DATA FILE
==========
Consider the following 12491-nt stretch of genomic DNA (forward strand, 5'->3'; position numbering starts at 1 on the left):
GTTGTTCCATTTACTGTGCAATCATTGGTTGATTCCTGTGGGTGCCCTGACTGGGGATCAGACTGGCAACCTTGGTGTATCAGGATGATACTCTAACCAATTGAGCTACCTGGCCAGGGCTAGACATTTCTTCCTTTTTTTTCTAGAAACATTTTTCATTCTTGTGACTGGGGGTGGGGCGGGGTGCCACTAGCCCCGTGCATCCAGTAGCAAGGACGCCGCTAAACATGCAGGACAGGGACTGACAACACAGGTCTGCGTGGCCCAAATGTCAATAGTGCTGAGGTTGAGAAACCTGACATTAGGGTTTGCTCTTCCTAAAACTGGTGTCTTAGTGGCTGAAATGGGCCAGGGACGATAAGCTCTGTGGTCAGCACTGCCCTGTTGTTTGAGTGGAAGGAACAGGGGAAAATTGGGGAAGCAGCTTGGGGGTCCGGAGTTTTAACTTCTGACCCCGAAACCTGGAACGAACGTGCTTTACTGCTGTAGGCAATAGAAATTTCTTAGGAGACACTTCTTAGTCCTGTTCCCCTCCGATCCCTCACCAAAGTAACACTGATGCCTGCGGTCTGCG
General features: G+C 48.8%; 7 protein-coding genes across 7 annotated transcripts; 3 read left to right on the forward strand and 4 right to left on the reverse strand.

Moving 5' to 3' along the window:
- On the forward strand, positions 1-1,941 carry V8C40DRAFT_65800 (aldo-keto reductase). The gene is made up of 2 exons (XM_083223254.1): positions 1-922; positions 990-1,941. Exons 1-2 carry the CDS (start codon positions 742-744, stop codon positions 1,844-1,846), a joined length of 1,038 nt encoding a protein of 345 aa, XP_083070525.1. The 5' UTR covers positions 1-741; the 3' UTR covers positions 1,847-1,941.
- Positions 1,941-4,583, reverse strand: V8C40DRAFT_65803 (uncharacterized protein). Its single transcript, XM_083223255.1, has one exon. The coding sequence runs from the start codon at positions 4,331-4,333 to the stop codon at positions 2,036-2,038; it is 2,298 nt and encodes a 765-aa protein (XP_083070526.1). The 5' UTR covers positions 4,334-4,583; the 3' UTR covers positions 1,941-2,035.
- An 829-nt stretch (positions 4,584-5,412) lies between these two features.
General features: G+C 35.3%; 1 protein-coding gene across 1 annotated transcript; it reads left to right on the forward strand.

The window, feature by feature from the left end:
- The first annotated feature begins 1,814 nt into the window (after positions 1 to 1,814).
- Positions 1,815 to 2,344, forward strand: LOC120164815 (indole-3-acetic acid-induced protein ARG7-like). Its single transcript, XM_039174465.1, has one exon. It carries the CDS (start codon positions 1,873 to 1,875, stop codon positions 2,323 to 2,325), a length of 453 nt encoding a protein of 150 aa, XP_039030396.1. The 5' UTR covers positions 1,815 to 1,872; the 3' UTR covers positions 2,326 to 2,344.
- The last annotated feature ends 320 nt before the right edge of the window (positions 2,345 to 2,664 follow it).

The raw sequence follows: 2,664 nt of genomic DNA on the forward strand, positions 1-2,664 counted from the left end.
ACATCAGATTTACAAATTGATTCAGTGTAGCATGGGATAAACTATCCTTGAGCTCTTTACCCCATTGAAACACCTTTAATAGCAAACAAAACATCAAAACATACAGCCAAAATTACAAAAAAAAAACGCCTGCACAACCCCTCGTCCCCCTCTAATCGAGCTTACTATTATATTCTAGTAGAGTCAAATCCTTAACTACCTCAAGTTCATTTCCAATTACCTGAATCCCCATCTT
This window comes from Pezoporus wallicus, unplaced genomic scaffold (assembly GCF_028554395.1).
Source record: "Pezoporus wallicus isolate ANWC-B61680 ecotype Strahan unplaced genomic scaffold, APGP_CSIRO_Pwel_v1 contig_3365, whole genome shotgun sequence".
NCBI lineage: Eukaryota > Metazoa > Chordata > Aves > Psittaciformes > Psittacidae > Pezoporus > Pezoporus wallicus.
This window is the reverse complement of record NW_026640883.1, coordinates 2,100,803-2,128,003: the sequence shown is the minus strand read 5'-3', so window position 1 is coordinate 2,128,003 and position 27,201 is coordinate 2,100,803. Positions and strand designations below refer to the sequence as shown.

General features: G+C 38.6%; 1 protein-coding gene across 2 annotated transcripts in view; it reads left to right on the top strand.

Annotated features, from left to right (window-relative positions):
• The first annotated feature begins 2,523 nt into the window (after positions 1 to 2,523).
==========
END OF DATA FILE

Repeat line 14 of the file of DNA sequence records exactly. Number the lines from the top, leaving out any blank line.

ACATCAGATTTACAAATTGATTCAGTGTAGCATGGGATAAACTATCCTTGAGCTCTTTACCCCATTGAAACACCTTTAATAGCAAACAAAACATCAAAACATACAGCCAAAATTACAAAAAAAAAACGCCTGCACAACCCCTCGTCCCCCTCTAATCGAGCTTACTATTATATTCTAGTAGAGTCAAATCCTTAACTACCTCAAGTTCATTTCCAATTACCTGAATCCCCATCTT